Rescuers yesterday said they hoped to reach hundreds of people still stranded more than a week after a powerful cyclone struck Mozambique and swathes of southeast Africa, as roads started to reopen.
Cyclone Idai lashed Mozambique’s port city of Beira with winds of up to 170kph around midnight on March 14, then moved inland to Zimbabwe and Malawi, flattening buildings and killing at least 700 people across the three countries.
“We are more organised now, after the chaos that we’ve had, so we’re delivering food and shelter to more people today,” Mozambique’s Land and Environment Minister Celso Correia told reporters.
Correia said the number of people in makeshift camps had risen by 18,000 to 128,000 since Sunday, most of them in the Beira area.
Communities near Nhamatanda, around 100km northwest of Beira and where some people haven’t received aid for days, would receive assistance today, he added.
The cyclone and the heavy rains that followed hampered aid efforts and blocked deliveries of food and other essentials from Beira, which is an important gateway to landlocked countries in the region.
The water covering vast tracts of land west of the port has been receding, but the size of the disaster zone makes getting aid to the most needy difficult.
Aid workers distributed maize meal in the Chipinge district of eastern Zimbabwe - one of the areas where the cyclone wrought major destruction - while residents struggled without access to power or piped water.
“We lost all our perishables after Cyclone Idai,” Chipinge resident Kudakwashe Mapungwana said.
“Since then we have no electricity at all and women are busy buying charcoal which is very expensive.”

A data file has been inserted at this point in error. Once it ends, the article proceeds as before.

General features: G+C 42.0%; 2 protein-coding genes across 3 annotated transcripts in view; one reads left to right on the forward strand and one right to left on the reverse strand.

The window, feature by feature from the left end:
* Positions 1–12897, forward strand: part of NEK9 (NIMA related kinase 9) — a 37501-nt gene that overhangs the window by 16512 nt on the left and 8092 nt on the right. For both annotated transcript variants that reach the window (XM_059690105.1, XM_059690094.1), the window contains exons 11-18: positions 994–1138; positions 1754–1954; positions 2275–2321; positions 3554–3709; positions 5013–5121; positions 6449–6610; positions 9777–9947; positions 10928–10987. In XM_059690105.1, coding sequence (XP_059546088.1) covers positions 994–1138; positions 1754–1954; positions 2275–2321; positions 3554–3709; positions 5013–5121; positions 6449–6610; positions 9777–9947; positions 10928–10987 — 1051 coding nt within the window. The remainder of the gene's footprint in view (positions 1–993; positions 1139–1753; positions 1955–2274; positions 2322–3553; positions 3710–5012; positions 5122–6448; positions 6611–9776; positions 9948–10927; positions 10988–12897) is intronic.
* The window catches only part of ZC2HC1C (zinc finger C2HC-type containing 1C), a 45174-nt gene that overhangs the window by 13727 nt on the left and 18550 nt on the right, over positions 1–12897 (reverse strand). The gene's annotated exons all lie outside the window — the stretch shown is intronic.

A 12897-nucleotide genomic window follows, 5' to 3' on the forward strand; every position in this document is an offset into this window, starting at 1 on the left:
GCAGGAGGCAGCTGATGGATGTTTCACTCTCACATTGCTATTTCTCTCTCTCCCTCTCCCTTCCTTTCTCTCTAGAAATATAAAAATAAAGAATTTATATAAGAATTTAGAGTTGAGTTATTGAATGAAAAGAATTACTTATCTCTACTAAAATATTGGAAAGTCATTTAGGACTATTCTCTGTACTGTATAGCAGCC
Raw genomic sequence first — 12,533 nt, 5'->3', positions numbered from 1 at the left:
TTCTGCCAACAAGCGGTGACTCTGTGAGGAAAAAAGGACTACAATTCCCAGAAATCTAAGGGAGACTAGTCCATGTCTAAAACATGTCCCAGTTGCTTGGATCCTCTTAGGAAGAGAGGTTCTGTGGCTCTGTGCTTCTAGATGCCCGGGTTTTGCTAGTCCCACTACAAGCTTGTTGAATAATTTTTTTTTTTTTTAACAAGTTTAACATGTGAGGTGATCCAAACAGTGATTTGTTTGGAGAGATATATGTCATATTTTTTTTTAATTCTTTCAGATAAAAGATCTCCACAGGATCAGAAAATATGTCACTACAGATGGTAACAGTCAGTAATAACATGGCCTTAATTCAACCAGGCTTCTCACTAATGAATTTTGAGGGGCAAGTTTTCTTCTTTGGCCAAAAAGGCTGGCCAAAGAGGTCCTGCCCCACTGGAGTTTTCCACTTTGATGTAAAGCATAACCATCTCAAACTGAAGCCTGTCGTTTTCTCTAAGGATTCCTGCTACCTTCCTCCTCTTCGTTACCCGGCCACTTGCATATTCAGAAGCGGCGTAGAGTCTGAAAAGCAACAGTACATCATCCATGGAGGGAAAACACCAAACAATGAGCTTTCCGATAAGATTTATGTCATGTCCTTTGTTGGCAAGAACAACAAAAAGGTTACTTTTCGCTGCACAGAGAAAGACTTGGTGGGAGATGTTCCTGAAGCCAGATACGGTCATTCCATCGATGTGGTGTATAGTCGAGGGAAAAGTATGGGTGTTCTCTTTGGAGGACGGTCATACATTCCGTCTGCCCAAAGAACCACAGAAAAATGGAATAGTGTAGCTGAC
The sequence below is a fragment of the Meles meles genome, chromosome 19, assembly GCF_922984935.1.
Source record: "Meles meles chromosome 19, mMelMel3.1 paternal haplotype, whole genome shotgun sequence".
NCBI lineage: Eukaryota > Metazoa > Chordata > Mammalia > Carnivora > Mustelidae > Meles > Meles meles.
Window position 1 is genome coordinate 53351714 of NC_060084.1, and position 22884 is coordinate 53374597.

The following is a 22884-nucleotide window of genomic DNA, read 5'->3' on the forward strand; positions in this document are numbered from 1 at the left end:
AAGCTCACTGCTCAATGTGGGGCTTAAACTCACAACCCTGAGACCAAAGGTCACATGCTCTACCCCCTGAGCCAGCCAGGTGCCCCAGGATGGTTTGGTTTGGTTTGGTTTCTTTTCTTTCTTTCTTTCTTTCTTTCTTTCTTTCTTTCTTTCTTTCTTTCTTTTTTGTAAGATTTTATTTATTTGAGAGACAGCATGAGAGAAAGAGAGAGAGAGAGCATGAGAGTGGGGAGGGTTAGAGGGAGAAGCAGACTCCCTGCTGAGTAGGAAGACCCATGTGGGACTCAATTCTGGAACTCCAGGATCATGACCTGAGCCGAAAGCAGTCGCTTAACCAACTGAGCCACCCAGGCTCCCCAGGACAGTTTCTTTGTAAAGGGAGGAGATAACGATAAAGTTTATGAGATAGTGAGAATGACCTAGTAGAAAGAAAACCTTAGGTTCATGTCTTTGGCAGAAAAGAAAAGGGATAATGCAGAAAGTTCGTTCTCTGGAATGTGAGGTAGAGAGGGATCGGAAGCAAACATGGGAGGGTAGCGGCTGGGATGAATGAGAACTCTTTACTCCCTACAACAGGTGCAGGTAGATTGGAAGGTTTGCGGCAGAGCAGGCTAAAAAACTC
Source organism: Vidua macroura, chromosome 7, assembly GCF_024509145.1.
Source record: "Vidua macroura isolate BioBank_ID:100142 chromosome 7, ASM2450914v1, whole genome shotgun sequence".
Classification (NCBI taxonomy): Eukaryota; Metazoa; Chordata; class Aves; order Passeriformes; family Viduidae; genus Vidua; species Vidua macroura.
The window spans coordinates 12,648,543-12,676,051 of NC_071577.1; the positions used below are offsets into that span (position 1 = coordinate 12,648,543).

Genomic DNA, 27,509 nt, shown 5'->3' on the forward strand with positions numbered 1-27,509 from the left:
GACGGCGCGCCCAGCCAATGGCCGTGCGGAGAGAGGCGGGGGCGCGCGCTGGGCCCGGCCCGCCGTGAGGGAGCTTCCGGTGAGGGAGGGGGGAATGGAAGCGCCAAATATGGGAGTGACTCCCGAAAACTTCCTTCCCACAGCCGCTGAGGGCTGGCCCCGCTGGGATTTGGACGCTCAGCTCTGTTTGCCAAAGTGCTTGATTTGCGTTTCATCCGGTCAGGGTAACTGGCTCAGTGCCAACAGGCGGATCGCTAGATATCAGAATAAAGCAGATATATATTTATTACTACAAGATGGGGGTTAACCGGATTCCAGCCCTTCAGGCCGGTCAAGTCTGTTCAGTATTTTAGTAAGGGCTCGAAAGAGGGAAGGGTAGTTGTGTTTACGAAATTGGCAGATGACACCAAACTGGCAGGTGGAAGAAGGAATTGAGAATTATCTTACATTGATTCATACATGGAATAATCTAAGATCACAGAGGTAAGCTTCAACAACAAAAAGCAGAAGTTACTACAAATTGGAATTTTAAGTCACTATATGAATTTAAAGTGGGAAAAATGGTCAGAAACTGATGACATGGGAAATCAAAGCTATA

Sebastian Rhodes Stampa, from the United Nations Office for the Co-ordination of Humanitarian Affairs (OCHA), said cases of diarrhoea in Mozambique were increasing and they were keeping a close watch out for any outbreak of cholera.
“It’s a killer,” Rhodes Stampa said of cholera, naming the infection as one of his biggest concerns, alongside more flooding.
The head of the International Federation of Red Cross and Red Crescent Societies (IFRC) Elhadj As Sy said “we are sitting on a ticking bomb” as he called for renewed efforts to address the worsening health situation.
Sy, who had just returned from the region, warned of a “high risk of water-borne diseases” like cholera and typhus - as well as malaria, which is endemic in the region.
A procession of mourners carried the coffin containing the body of Tomas Joaquim Chimukme, who was killed by the cyclone, through saturated marshland outside of Beira yesterday.
Many of those attending wore open sandals in the water which was ankle-high.
The United Nations has warned that stagnant water in many areas, decomposing bodies and the lack of sanitation in overcrowded shelters in Mozambique could create breeding grounds for such diseases.
The government has already identified some suspected but unconfirmed cases of cholera, Sy said.
“That is the reason why I am raising the alarm. Many of these water-borne diseases are a great risk, but they are preventable,” he added.
“The worst thing is the children crying and looking for their parents. It is heartbreaking,” he said, adding that it remained unclear how many children may have been orphaned.
Medical services in the affected region were stretched even before the cyclone hit and according to aid group MSF, Beira hospital’s operating theatre sustained serious damage.
As many as 17 health centres have lost their roofs, it added in a statement.
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